Email Newsletters Still Deliver the Goods
Everyone wants to be cool, on the cutting edge. It’s in our techie DNA now — no one wants to be seen as old-fashioned, out-of-date or clueless. This is especially true of electronic messaging, whether you use blogs, website content, texts, tweets or shares. Whatever you do, you’ve got to stay one step ahead.
For a number of years in the recent past, the newsletter seemed about as old school as you could get. Newsletters were the big bang of the old school. Before the advent of newspapers, cultures relied on short news blasts to get their information. If you trace their history, you’ll find them all the way back in ancient Rome: Julius Caesar kept his literate loyals abreast of his doctrines through short, one-page newsletters.
From B2B to C2C
Throughout the history of the world, businesses, governments, families and even like-minded friends kept in touch through monthly, quarterly or annual newsletters. People used newsletters to send messages to businesses, employees and customers.
Maybe you haven’t heard much about the staid newsletter of late because of the overpowering presence of social media and its reach. Then again, maybe you’ve noticed your email inbox filling up lately with more and more newsletters. And you’re seeing them from old and new lines of business.
Steady and True
In fact, newsletters have never really gone away. They’ve just taken a back seat to the likes of Facebook, Instagram and Pinterest. The company newsletter remains a consistent form of communication in large organizations. Newsletters to current clients continue to rank as a top way to keep in touch, as nearly 60 percent of marketers use them, according to Mail Munch.
There even are some who say that the social media trend may be seeing itself waning. In the February 2017 issue of digital current, writer Michael Brenner reports that, “the honeymoon with social media may be over.” And while your social media accounts may be bustling as usual, they may no longer offer the be-all, end-all for Internet marketing. That may be a good thing — unless you’re a business.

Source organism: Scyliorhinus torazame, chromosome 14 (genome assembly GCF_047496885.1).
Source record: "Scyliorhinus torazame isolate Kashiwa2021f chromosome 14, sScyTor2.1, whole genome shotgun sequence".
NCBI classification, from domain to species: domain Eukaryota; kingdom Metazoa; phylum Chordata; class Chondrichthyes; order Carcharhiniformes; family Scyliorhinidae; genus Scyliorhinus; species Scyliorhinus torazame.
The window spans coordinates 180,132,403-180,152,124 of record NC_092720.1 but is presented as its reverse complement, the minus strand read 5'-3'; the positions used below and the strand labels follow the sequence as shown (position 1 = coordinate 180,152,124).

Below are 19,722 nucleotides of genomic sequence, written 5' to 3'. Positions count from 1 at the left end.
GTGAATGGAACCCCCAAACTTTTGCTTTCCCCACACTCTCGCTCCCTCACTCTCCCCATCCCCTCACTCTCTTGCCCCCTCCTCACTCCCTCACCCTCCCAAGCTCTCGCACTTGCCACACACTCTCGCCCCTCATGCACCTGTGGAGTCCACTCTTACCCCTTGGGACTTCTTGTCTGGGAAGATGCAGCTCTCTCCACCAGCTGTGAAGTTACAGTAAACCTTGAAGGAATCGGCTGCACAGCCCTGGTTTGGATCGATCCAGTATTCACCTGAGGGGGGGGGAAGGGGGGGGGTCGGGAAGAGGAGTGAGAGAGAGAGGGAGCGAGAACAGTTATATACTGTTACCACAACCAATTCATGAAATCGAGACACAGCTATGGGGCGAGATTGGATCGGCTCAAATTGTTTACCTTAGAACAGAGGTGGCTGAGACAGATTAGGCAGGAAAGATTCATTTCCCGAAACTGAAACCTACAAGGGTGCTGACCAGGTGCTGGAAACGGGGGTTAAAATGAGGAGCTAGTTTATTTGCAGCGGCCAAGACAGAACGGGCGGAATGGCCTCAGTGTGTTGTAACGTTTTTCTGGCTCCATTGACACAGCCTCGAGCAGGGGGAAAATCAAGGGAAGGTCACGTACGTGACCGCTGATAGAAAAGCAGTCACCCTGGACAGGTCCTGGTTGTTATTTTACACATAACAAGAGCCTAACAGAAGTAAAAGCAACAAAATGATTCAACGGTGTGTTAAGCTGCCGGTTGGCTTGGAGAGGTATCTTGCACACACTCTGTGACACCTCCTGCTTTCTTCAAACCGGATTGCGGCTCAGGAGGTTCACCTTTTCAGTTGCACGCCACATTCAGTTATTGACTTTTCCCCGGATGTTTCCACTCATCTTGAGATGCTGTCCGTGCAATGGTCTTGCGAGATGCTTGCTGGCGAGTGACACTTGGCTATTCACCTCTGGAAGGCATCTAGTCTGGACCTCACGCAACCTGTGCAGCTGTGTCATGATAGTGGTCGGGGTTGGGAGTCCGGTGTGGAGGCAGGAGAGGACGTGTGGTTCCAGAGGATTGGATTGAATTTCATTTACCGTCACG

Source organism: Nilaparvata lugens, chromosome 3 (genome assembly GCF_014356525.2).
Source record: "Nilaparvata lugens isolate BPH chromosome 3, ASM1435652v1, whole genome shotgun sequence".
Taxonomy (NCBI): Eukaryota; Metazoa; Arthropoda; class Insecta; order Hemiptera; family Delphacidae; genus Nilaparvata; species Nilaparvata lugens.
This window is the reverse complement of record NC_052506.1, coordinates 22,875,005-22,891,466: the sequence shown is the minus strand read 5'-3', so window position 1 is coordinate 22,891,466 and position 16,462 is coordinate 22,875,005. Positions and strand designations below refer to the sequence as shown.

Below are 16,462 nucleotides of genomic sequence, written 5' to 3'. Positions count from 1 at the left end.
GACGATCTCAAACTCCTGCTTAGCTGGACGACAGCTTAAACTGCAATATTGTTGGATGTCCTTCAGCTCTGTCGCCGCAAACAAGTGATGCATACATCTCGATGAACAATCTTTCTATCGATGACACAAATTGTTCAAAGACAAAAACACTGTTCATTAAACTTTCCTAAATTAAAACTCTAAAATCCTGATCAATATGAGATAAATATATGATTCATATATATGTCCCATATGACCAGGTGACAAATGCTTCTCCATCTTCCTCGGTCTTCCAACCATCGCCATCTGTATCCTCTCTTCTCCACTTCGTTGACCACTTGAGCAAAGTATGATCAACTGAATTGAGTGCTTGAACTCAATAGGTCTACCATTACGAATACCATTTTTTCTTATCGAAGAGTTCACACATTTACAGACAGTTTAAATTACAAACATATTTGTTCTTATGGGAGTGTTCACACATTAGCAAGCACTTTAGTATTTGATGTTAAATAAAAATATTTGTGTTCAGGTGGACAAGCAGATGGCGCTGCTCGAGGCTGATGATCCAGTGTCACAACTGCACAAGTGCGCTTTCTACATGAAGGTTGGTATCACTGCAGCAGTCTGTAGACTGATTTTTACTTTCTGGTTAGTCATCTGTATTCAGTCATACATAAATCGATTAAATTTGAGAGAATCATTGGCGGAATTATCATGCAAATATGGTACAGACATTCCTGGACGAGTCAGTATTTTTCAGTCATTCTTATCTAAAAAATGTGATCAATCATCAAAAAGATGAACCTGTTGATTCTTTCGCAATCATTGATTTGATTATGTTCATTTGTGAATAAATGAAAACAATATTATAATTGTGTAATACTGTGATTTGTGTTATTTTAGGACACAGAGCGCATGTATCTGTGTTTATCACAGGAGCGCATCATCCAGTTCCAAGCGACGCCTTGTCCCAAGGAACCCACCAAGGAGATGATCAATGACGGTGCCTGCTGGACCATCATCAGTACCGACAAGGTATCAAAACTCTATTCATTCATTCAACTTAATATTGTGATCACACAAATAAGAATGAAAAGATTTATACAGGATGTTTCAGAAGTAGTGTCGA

As giants like Facebook and Google continually tweak and alter their algorithms to provide better user experiences and to boost their own profits, it becomes increasingly more difficult for marketers to use the platforms as practical sales techniques without paying for top billing. There is no “beat the system” anymore with SEO, unless you’re willing to pay for it.
And all along, email has been quietly humming along as the truly primary mode of communicating information. When you’re on an email list, no algorithm is going to kick you out; only you can do that. And email is as accessible as your cell phone. A catchy newsletter that comes to you can be a welcomed diversion, while filling you in on recent deals or news that affects you. All you need to do is subscribe to:
- One of your main vendors
- A product you’re interested in
- A company or competitor you want to monitor
- A thought leader you admire
Newsletters Are Here to Stay
So if history is any kind of teacher — as it usually is — marketers and communicators of every ilk will turn back to what’s always worked: the newsletter. It doesn’t have to be long; in fact, shorter emails are better received. To work, newsletters should be between 350 and 750 words, broken up into sections, with headers, graphics, photos and videos embedded to improve their attractiveness.
So stick to your Facebook boosts for recognition and brand identity, but turn to the old-school, reliable newsletter to keep in touch with those important contacts you’ve made on LinkedIn and Snap. Just because it’s old school, doesn’t mean it has to be boring. Jump on the bandwagon — or dare we say retro bandwagon? Turn to newsletters as they make a big comeback in 2017 and beyond. And turn to Ray Access for the quality content you need to engage your audience.